IN ITS SIMPLEST FORM, ENSURING the linkage between financial aid and enrollment projections is about two things: solid data analysis and communication. How many new and returning students will there be, and how much institutional grant aid will they require? Who needs to be informed of the projections, and when? Of course, the devil is always in the details. So let us break it down into the basic components.
All segments of an institution of higher ed should be accounted for in enrollment projections, given the nature of the particular institution. For many IHEs, this would begin with projecting the retention of returning students, both graduate and undergraduate.
The projection of returning students is typically derived using historical information—for example, a three-year or four-year average of the percentage of freshmen who return as sophomores, sophomores who return as juniors, etc. Graduate student retention should be calculated separately, because enrollment patterns of graduate students are often quite different from those of undergraduates.
And then, of course, new students must be included in the mix, both freshmen and transfer students, as well as new graduate students. It is not unusual for a registrar or institutional research officer to be involved in developing the returning student projection. The chief admissions or enrollment officer is typically the most well-informed regarding the number of new students that should be included in the projection.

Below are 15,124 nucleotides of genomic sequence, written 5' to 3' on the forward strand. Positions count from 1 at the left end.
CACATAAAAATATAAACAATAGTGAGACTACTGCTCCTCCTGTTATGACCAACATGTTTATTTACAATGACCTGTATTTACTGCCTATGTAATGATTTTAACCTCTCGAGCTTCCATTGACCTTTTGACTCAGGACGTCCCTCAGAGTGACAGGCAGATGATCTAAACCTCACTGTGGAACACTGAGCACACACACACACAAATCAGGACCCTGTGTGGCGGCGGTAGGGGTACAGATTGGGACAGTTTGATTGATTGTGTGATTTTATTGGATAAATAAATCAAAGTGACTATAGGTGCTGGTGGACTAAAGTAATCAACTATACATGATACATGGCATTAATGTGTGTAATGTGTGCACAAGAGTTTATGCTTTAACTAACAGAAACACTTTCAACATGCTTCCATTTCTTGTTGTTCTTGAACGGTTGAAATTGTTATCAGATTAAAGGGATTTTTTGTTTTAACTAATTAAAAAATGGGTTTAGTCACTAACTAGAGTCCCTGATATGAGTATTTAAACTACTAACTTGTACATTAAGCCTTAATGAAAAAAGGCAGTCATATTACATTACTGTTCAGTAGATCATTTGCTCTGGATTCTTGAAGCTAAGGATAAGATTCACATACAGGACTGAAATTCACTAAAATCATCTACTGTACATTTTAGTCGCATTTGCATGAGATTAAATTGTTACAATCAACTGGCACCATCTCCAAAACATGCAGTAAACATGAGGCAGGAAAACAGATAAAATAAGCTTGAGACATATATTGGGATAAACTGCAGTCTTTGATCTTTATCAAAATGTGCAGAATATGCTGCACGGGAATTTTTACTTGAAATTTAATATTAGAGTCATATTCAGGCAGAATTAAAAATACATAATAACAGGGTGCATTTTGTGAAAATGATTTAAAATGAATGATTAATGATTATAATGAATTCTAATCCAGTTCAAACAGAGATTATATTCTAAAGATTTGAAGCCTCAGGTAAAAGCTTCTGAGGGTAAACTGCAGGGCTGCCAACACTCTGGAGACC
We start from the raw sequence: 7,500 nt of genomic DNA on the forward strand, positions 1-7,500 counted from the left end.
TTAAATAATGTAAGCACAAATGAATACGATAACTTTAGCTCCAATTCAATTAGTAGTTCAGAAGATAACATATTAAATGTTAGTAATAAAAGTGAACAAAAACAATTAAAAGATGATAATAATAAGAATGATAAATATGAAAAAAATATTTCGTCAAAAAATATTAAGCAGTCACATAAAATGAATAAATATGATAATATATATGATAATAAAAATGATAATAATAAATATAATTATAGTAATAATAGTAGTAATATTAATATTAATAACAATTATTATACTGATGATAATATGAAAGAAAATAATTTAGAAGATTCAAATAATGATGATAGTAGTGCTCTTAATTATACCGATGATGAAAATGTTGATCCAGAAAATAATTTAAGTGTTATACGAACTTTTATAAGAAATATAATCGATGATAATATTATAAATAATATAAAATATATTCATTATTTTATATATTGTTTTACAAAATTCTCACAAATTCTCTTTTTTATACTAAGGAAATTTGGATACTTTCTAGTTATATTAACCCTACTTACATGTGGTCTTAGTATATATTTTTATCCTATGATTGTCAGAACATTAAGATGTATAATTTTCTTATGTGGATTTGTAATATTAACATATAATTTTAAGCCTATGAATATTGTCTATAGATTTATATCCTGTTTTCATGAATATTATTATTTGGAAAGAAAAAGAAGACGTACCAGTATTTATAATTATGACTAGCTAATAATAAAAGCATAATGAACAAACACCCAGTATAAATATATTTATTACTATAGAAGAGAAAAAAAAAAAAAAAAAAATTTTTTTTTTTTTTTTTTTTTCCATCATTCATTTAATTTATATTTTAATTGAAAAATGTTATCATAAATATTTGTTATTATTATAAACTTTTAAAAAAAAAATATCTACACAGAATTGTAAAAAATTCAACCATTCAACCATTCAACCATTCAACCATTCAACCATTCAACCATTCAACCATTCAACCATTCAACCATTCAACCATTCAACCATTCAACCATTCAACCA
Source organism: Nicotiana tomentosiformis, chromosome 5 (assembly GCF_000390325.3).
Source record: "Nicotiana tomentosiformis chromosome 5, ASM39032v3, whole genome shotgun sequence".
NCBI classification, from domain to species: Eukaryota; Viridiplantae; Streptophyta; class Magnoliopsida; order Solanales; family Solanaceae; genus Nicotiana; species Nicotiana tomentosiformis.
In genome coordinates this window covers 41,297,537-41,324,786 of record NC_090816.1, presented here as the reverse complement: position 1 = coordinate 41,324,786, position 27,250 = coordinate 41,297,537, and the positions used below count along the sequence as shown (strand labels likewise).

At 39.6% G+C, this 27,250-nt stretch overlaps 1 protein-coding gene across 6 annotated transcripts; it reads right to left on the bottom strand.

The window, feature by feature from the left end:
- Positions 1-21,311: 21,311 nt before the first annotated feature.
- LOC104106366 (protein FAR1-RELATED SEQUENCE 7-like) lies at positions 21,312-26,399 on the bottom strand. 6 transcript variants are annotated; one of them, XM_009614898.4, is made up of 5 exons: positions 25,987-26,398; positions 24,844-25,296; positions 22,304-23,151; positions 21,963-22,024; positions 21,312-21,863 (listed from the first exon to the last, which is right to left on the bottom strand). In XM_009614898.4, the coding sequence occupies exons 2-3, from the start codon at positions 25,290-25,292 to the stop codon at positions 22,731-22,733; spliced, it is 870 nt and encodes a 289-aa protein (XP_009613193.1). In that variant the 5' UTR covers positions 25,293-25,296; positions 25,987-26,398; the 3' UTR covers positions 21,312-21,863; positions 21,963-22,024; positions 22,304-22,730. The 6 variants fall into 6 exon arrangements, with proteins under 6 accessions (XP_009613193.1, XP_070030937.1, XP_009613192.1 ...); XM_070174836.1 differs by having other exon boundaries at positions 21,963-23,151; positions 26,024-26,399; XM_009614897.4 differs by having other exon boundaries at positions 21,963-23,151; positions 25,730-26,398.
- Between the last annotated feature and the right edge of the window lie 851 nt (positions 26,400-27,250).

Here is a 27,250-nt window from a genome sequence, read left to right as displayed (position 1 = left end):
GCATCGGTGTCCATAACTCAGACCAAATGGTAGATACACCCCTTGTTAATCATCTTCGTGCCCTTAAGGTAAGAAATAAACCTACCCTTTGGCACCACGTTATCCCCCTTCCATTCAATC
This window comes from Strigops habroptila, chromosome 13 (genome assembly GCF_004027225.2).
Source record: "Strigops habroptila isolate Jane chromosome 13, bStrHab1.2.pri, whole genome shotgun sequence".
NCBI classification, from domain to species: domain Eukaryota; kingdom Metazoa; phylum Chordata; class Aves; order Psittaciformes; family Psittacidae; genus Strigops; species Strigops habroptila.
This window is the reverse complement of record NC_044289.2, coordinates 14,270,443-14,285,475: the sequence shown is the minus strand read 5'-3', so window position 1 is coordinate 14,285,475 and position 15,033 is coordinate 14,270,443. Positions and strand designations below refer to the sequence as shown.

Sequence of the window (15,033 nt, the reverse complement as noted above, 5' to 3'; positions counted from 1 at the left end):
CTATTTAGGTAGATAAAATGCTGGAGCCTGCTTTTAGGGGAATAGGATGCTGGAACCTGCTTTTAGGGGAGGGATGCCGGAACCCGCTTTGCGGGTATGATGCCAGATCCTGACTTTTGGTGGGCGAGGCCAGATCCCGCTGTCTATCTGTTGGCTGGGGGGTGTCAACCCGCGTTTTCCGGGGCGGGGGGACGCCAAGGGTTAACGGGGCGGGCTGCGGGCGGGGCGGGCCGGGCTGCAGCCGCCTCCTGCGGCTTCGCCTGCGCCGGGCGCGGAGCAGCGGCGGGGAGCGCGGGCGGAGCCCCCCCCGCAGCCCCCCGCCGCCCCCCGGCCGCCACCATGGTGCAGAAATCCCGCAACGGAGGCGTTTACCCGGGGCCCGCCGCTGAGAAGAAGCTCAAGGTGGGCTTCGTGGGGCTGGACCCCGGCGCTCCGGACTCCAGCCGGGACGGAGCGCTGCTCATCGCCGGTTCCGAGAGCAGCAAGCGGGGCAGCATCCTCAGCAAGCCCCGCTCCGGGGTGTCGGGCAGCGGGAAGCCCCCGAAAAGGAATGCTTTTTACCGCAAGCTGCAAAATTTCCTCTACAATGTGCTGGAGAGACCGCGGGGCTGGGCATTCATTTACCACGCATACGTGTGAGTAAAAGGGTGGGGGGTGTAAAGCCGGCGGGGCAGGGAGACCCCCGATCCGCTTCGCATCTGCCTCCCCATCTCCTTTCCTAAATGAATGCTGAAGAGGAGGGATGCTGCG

To illustrate the planning process for the full-time undergraduate portion of the population, consider the chart Step One, in which a hypothetical enrollment projection has been calculated. In this example, the new freshman and new transfer numbers were supplied by the admissions office, and the returning student counts were provided by the institutional research office. Returning student counts were projected by applying a three-year average retention percentage to the previous year’s class size. (Many institutions prefer to separate out the number of previous-year freshmen who returned but did not advance to sophomore status. These are the “returning” freshmen.)